In the short term, the main risk is the ongoing Greek crisis.  Greece has debt redemptions due in March, and requires a new bailout to avoid default.  However, in order to get the bailout, EU leaders want Greek debt to be reduced to a more sustainable level through “voluntary” private-sector restructuring.  The talks between Greek authorities and private-sector creditors have been drawn out, with the risk of no resolution leading to a disorderly default and possible contagion to other euro nations.  Recently Portugal has received greater scrutiny and its bond yields have risen (Figure 6); a new bailout may be needed.

Despite a recent improvement in euro-area PMIs, a recession is expected for the euro area in 2012, after a likely negative December 2011 quarter.  Ongoing fiscal austerity, particularly in the periphery, will mean growth will remain below trend for several more years.  The early estimate for GDP growth in the UK for the December quarter was negative, and with the economy so closely tied to the rest of Europe and ongoing fiscal consolidation, a prolonged period of weakness is expected.

…but sentiment has improved in the New Year

Towards the end of 2011 the ECB enacted the Long Term Refinancing Operation (LTRO) which offers banks three-year loans at a discount against a wider-than-usual range of collateral. This has led to a general improvement in market sentiment in early 2012, with stock markets moderately higher and an easing in bond yields in some higher-risk countries (Figure 6).  However, bond yields remain elevated, with risks associated with large bond redemptions in the first half of this year, particularly for Italy, driving yields higher once again.  It is too early to say whether the LTRO will be a turning point in resolving the euro crisis; another issue of funds is due at the end of February.

Figure 6 – 10-year government bond yields
Figure 6 – 10-year government bond yields.
Source: Haver Analytics

US economy improving…

Indicators over the past two months have pointed to an improving US economy, despite the ongoing ructions in Europe.  December quarter GDP grew 0.7%, slightly below market expectations, but the fastest rate since the June 2010 quarter.  The details of the report were less encouraging, however, with inventory accumulation contributing significantly to the increase.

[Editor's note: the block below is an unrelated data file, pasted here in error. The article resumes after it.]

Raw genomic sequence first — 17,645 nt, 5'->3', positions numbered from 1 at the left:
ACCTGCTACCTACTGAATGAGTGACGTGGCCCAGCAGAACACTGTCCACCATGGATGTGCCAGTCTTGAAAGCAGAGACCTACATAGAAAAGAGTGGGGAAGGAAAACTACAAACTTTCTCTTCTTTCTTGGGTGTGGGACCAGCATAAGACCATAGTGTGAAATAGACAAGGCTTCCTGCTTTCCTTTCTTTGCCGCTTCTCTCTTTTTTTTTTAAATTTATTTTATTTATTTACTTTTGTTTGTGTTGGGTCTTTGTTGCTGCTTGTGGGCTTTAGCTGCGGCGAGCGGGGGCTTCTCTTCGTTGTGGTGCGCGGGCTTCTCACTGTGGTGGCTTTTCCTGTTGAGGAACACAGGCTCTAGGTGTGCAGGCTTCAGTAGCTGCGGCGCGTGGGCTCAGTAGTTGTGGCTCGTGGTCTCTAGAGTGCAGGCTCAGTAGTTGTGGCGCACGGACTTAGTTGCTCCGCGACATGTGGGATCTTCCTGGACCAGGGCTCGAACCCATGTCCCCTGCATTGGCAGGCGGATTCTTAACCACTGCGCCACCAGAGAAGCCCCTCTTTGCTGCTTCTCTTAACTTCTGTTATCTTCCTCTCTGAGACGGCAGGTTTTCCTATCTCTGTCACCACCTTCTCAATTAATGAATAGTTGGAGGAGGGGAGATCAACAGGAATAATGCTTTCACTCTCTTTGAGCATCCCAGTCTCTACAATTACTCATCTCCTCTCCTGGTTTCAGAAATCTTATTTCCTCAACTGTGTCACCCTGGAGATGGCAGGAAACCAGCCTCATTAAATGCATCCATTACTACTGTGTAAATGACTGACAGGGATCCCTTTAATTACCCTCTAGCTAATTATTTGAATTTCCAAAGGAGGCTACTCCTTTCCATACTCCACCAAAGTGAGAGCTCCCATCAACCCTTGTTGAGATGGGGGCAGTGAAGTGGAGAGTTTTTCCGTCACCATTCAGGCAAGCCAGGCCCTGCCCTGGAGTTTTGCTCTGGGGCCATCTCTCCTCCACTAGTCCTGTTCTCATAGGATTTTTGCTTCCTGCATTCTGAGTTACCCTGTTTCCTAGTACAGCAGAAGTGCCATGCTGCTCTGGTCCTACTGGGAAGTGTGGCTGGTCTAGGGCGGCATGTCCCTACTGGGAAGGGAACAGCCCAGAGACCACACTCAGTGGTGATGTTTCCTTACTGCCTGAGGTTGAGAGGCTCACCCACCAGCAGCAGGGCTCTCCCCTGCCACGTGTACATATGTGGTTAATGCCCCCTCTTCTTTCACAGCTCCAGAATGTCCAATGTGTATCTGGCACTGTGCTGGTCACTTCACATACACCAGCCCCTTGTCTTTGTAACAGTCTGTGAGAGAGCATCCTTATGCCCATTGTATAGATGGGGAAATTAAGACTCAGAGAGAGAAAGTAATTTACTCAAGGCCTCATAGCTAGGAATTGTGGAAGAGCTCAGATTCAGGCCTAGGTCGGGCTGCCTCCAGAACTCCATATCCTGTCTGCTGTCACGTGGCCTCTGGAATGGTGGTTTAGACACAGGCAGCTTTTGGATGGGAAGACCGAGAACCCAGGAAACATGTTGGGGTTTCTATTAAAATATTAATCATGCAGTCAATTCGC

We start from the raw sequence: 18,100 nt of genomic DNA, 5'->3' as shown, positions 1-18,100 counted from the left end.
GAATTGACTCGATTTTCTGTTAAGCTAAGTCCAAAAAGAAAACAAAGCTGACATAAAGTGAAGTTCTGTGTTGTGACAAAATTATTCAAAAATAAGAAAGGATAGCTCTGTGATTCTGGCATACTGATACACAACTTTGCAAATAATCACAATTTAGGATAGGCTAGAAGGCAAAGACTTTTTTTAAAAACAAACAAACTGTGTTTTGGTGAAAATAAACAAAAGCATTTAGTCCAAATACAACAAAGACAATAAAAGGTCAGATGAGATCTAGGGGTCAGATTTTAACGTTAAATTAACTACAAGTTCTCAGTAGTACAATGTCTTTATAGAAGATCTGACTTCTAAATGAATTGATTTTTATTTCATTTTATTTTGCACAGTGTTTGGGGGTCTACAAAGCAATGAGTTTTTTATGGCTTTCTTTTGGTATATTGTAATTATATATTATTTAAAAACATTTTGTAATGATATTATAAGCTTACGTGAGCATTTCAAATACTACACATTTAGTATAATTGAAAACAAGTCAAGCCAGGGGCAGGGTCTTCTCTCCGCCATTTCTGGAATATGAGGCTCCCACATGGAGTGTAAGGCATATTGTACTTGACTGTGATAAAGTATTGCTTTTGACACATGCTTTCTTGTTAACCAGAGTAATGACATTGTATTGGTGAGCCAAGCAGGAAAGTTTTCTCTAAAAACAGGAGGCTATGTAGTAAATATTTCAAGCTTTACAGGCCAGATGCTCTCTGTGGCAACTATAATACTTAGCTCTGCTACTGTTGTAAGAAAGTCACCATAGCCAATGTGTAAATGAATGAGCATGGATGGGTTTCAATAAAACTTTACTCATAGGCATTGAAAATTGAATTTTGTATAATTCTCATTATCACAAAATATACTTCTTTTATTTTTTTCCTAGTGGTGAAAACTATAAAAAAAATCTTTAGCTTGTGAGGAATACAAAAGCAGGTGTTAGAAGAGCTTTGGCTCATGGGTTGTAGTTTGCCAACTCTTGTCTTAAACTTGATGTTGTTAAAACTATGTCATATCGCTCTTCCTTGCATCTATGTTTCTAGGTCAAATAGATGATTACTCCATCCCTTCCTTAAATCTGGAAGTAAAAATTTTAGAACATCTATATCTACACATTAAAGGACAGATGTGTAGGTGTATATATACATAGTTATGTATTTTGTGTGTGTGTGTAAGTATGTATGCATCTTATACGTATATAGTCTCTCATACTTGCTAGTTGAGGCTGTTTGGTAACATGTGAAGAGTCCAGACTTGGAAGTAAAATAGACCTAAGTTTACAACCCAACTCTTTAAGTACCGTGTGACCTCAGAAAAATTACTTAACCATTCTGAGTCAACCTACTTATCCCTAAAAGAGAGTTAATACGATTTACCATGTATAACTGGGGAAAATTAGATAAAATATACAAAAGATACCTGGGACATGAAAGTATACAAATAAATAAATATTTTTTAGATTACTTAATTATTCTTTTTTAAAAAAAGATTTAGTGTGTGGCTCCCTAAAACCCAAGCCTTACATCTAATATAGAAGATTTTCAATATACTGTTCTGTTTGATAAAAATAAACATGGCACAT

The US labour market has continued to improve, with non-farm payrolls increasing a robust 200,000 in December, bringing the unemployment rate down to 8.5%, 0.9% points lower than a year earlier.  Other indicators such as regional PMIs and the overall manufacturing ISM have been positive, with industrial growth improving.  Looking forward to 2012 we expect below-trend growth as the housing market remains weak and fiscal consolidation continues to be a drag on growth.

The Federal Reserve announced that rates would remain low until late 2014, and that a third quantitative easing package was on the table for consideration.  While positive, these announcements indicated that the Federal Reserve regards the outlook as weak.

…while Australian economy starts to lose momentum

Australian September quarter GDP grew a strong 1.0%, above market expectations.  The main drivers were strong investment, particularly in the mining sector, and above-trend consumption growth.  Despite this outturn, some of this momentum appears to have been lost in the December quarter.  Retail sales eased, exports were relatively weak, and employment fell in November and December.  The RBA is expected to cut its policy rate 25 basis points to 4.0% in February.  The main risk to the outlook remains a worsening European situation and the indirect effects of lower commodity demand from Asia.